Pokémon Let's Go, Pikachu! and Eevee! review: Hands-on
As Nintendo works through bringing just about every major franchise it has to the Nintendo Switch, the next in line is Pokémon. Rein in your expectations though: this isn’t the next full mainline RPG (look for that in 2019), but instead Pokémon Let’s Go, Pikachu! and Let’s Go, Eevee! are Pokémon Go-inspired entry points to the series.
The new games were playable for the first time at E3 2018, so we spent some time over at the Nintendo booth to get our hands on the Switch’s first proper Pokémon game, and the new Poké Ball Plus controller.
Pokémon Let’s Go, Pikachu! and Let’s Go, Eevee! release date
Both of the Let’s Go games will launch on the Switch on 16 November. Which version you buy will affect which of the two Pokémon hangs out with your character through the game, though in Pokémon tradition we expect they’ll each also have slightly different Pokémon available to catch throughout.
There’s also the Poké Ball Plus to consider. This £49.99/$49.99 accessory is essentially a mini, simplified Joy-Con which you can use to play the entirety of the Let’s Go games. If that’s not enough to catch your attention, you also get the legendary Pokémon Mew for use in-game, and you can use it to play Pokémon Go with your smartphone too.
Pokémon Let’s Go, Pikachu! and Let’s Go, Eevee! preview
The Let’s Go games are simple. Very simple. Simpler than you’re probably even expecting after watching the games’ trailer, though I’m holding out hope that there’s depth to be found once you get past Nintendo’s tightly controlled demo.
I got to explore the Viridian Forest, a starting area that will feel to familiar to anyone who played Pokémon Red/Blue/Yellow, which these games are loose remakes of. I wandered around the tall grass, catching wild bug Pokémon and fighting some of the local trainers.
It’s catching where Pokémon Let’s Go comes into its own - in both good ways and bad. The entire mechanic is lifted almost untouched from mobile juggernaut Pokémon Go, though this time motion controls come into play. You flick a single Joy-Con - or the Poké Ball Plus - through the air to throw an in-game Poké Ball at your target. And that’s about it.
There’s the familiar shrinking ring from Pokémon Go to help you time your throws for bonuses, along with a selection of berries you can use to make the critters easier to catch, but all of the combat and strategy that used to be required to build up your collection is now gone.
Still, the motion controls are intuitive, and respect the direction and power of your throw, and the game also makes the most of the Joy-Cons' HD Rumble and speaker to give you the sensations (and sounds) of a Pokémon being caught. This works perfectly well with a single Joy-Con, or you can use the Poké Ball Plus, which does exactly the same stuff but looks a bit like a Poké Ball - and will apparently let you store a few Pokémon in to take around with you and transfer to friends' consoles.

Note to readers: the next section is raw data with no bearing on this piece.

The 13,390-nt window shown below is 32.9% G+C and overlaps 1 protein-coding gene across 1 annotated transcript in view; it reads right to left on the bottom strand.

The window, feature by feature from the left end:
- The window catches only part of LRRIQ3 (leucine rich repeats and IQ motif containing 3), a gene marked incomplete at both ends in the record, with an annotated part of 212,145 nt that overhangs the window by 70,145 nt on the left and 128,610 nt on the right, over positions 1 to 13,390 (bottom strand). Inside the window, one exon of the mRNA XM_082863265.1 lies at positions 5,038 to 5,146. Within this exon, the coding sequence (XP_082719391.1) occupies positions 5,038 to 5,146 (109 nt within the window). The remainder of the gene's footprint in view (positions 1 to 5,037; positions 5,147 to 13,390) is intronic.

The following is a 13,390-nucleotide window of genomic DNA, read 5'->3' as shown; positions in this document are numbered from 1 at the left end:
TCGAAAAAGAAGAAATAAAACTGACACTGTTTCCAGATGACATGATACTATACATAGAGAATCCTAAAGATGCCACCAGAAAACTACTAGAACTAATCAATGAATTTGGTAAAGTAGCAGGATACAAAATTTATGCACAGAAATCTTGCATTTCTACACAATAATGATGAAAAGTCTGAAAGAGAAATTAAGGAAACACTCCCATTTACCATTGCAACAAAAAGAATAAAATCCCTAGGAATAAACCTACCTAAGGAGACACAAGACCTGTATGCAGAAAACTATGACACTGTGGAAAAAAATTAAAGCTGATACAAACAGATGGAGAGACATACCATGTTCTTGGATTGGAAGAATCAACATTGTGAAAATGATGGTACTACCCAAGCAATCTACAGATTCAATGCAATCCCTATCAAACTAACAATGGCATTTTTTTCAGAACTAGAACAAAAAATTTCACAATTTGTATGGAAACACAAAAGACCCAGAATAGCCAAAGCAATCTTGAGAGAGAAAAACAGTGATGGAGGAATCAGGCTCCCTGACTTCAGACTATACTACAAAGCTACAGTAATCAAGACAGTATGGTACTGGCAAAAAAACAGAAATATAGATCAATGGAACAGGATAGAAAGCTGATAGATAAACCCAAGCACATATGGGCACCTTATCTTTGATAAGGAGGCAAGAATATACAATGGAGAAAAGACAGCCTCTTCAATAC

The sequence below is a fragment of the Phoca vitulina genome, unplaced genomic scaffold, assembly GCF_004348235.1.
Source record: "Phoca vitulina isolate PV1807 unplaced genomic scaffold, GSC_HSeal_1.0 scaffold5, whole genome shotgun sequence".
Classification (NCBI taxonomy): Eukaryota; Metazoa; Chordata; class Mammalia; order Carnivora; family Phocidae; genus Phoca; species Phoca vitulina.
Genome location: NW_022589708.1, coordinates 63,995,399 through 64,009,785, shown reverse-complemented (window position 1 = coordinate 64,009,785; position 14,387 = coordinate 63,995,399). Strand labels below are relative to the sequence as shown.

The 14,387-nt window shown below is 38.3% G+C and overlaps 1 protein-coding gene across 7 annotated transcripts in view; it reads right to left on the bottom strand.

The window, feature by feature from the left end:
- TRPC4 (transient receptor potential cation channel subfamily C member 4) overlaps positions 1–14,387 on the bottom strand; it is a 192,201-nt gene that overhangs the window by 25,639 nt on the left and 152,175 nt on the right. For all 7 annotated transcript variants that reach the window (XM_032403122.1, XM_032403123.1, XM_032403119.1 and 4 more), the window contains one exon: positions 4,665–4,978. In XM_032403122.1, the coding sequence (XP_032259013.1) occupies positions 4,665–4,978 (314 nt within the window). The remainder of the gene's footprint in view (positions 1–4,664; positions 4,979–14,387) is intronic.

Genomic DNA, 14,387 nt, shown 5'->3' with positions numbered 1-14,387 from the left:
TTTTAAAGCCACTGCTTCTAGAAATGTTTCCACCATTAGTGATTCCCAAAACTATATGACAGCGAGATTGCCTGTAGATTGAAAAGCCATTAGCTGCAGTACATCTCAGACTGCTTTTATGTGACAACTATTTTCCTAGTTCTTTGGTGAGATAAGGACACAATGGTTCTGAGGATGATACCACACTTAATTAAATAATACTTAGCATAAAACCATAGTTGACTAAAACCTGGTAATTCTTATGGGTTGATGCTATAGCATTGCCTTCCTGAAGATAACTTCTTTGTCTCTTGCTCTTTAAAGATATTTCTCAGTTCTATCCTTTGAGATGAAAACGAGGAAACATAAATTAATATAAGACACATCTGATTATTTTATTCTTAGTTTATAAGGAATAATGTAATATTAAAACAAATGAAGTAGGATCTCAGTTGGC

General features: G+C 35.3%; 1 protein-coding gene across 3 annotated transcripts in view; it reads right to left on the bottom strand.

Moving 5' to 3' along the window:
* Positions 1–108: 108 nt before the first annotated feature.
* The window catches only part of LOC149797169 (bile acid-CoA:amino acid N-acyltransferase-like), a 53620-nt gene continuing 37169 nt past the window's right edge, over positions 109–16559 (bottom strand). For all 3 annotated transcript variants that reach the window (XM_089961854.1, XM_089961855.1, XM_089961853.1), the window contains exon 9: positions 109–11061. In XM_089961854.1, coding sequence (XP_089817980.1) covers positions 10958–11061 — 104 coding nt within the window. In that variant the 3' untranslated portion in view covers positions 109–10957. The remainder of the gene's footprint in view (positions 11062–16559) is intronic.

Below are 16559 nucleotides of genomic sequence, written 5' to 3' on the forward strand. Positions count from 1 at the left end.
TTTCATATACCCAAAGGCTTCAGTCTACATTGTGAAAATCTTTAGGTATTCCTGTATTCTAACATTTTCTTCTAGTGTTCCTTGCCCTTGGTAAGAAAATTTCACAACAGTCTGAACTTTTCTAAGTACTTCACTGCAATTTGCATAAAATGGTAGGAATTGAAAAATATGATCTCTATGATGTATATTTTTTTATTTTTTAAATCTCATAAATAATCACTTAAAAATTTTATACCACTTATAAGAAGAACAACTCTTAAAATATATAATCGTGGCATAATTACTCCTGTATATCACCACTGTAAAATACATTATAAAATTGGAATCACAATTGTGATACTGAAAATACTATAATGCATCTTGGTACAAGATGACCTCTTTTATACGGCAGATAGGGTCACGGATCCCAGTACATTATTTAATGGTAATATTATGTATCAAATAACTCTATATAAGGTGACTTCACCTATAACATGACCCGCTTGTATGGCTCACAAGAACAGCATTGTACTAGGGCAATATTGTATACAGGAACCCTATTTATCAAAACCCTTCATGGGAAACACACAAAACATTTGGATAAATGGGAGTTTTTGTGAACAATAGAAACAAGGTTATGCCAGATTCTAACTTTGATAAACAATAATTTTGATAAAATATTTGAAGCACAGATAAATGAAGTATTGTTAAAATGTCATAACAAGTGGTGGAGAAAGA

To be clear, combat isn’t gone from the game entirely, and fights against other trainers have been lifted fairly directly from the original GameBoy classics, right down to the familiar pixelated UI, which gives hope that there is still a decent RPG to be found in here.
But that only makes it all the odder to simplify catching so much, as any player will still need to master the combat elements to make it through the game. It’s a simplification that feels driven less by accessibility than by visibility: a marketing ploy to lure in Go players who might otherwise not consider buying a full RPG - or even a Switch.
Still, the combat’s there, so we suspect the full game will have enough going on to keep long-term players happy - for now at least. And on the upside, that combat looks just about the best it ever has, with each Pokémon lovingly rendered in 3D, bobbing about the game world as cute as can be.
Attack animations are still fairly simple. While Pikachu’s Thunder Shock sparks an animated bolt of lightning across the screen, Scratch just sees your Pokémon shift forward an inch before three lines appear across its opponent’s face.
In any other game or series that might feel lazy at this point, but in Let’s Go in particular it feels like just another part of the whole loving homage. From the 8-bit user interface and level-up animations to the careful recreation of the Veridian Forest layout, this is a love letter to the very first generation of Pokémon games, and to fans eager to revisit.
That’s none more true than in the two versions’ title characters, as Pikachu or Eevee will sit in your backpack as you traverse the game world, much as Pikachu alone did way back when in Pokémon Yellow. Nintendo has gone one step further now, allowing you to have a second Pokémon (of your choice) follow you around too as your buddy, so you have two creatures in tow - clearly the result of major technological advancements at Nintendo HQ.
SHOULD I BUY POKÉMON LET'S GO, PIKACHU! AND LET'S GO, EEVEE!?
Let’s Go, Eevee! and Let’s Go, Pikachu! sit in a sort of weird space. On the one hand they’re nostalgia-laced remakes aimed squarely at the franchise’s oldest fans, while on the other they’re stripped-down entry points for new fans drawn in by Pokémon Go. Or maybe they’re both, aimed at ‘90s kids who grew with Red and Blue but have returned to the fold with Go.
Whatever the intentions, the result is strange. Pokémon veterans are unlikely to find much satisfaction here, though Go fans will probably have a better time of it. And maybe that’s a better way to look at these: not stripped down mainline Pokémon games, but suped-up versions of Go, proving what it always was all along: a gateway drug for the next generation of Pokémon fans.